Yellowtail, butter fish

Hakatajima Centre

Red sea bream, sole

Kamiura Centre

Red sea bream, hardtail, horse mackerel

Komame Centre

Red sea bream, hardtail, yellowtail

Shibushi Centre

Kuruma prawn

Goto Centre

Yellowtail, Spanish mackerel, cuttlefish

Okinawa Centre

Amber jack, siganus spp, tuna

Mid-Pacific Centre

Bass, striped pigfish, parrot bass, lobster

Cold water areas

Miyako Centre

Flounder, stone flounder, rock fish, crab, prawn

Akkeshi Centre

Horsehair crab, rock-trout, king crab, flat fish

North Japan sea Centre

Cod, prawn, flounder

Western Japan sea Centre

Snow crab, sea bream, octopus, squid

Source: Honma, 1980

Table 16. Prefectural fish farming centres for culture-based fisheries


Construction cost (1 000 yen)

Area (a2)

Capacity of ponds and tanks (t)

Species dealt with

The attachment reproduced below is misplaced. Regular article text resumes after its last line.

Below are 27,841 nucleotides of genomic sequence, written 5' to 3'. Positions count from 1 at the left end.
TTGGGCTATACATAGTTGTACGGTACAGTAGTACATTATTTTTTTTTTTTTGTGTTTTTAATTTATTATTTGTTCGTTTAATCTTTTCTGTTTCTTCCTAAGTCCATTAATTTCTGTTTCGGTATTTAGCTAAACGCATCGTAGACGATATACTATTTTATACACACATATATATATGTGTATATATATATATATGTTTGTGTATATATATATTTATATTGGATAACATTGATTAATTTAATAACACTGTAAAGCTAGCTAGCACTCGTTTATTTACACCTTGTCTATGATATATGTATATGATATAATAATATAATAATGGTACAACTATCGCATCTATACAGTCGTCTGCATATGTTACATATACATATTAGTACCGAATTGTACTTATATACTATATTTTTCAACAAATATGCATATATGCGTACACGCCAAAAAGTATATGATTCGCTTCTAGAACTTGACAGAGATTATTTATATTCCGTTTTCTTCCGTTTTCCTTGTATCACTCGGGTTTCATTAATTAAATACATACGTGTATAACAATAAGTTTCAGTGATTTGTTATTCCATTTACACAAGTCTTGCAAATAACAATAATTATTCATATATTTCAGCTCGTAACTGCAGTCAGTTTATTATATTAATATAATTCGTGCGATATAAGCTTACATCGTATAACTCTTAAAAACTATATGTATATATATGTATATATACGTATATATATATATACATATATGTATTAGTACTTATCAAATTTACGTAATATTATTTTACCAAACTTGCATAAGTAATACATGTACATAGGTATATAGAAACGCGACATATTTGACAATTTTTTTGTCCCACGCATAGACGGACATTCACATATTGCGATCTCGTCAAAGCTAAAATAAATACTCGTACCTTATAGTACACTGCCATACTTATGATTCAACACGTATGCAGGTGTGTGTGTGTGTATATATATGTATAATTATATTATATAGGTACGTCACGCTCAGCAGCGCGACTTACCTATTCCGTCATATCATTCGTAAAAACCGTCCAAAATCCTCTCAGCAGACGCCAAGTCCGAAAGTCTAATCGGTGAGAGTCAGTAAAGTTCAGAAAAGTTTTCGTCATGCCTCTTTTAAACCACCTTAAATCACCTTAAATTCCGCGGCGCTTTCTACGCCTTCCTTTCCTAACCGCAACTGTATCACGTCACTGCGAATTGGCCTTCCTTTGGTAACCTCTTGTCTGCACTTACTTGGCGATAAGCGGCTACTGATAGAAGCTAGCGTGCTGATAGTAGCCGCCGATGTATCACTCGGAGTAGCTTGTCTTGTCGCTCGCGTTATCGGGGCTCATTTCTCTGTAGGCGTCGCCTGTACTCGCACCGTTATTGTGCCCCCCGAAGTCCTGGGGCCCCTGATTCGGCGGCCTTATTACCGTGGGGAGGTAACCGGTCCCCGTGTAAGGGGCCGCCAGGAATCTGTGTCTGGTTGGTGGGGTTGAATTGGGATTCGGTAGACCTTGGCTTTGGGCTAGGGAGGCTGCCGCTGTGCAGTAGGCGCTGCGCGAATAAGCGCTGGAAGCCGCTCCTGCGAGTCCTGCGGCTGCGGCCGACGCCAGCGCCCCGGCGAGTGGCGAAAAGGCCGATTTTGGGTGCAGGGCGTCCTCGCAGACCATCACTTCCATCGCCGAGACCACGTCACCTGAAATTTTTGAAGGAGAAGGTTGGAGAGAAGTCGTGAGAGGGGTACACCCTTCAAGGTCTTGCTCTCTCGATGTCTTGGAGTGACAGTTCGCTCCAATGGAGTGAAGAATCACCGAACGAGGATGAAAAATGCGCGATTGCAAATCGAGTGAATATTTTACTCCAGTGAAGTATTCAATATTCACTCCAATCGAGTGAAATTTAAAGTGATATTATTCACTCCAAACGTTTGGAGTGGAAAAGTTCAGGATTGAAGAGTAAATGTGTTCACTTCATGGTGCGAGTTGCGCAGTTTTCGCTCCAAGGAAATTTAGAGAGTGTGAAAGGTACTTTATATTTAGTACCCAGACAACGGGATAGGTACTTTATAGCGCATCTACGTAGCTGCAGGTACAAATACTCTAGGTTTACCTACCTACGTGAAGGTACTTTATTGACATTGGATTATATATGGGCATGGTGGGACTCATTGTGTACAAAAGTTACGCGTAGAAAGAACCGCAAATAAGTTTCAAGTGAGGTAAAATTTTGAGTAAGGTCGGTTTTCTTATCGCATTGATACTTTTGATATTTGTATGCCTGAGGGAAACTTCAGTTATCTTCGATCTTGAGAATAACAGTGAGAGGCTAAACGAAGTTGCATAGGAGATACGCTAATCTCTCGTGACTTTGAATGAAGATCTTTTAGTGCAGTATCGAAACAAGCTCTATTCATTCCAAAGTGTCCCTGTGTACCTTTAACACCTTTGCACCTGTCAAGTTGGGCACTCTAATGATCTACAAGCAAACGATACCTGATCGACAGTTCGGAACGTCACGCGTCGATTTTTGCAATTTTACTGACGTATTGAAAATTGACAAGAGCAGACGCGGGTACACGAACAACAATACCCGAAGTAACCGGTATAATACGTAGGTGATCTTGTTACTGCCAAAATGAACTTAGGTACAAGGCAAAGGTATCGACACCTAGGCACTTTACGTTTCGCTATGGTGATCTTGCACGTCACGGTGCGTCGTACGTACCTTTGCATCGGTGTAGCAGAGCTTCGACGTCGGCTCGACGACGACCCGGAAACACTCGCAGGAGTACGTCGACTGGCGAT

542 964

35 093

1 739

Kuruma prawn, abalone, red sea bream, flounder


268 048

53 383

2 095

Red sea bream


928 358

40 000

4 867

Kuruma prawn, abalone, red sea bream, blue crab


591 656

22 000

3 503

Abalone, red sea bream


365 717

20 000

1 493

Red sea bream, scorpion fish


781 000

24 218

1 000

Kuruma prawn, abalone, Hokkai prawn


445 000

5 948

1 225

Kuruma prawn, abalone, red sea bream


1 500 000

137 400

1 382

Kuruma prawn, abalone, sweet fish


302 500

16 000

2 050

Kuruma prawn, abalone, red sea bream, blue crab, plaice, sea urchin, top shell, sweet fish parrot bass


546 850

10 632

1 426

Kuruma prawn, abalone, red sea bream, bloody clam sea urchin


580 000

35 000

2 309

Kuruma prawn, abalone, sea bream, parrot bass


429 800

17 115

3 200

Abalone, red sea bream, parrot bass


330 000

5 000

2 975

Kuruma prawn, abalone, sea bream, southern scallop


700 000

15 000

2 850

Kuruma prawn, abalone, red sea bream


587 400

18 700

1 520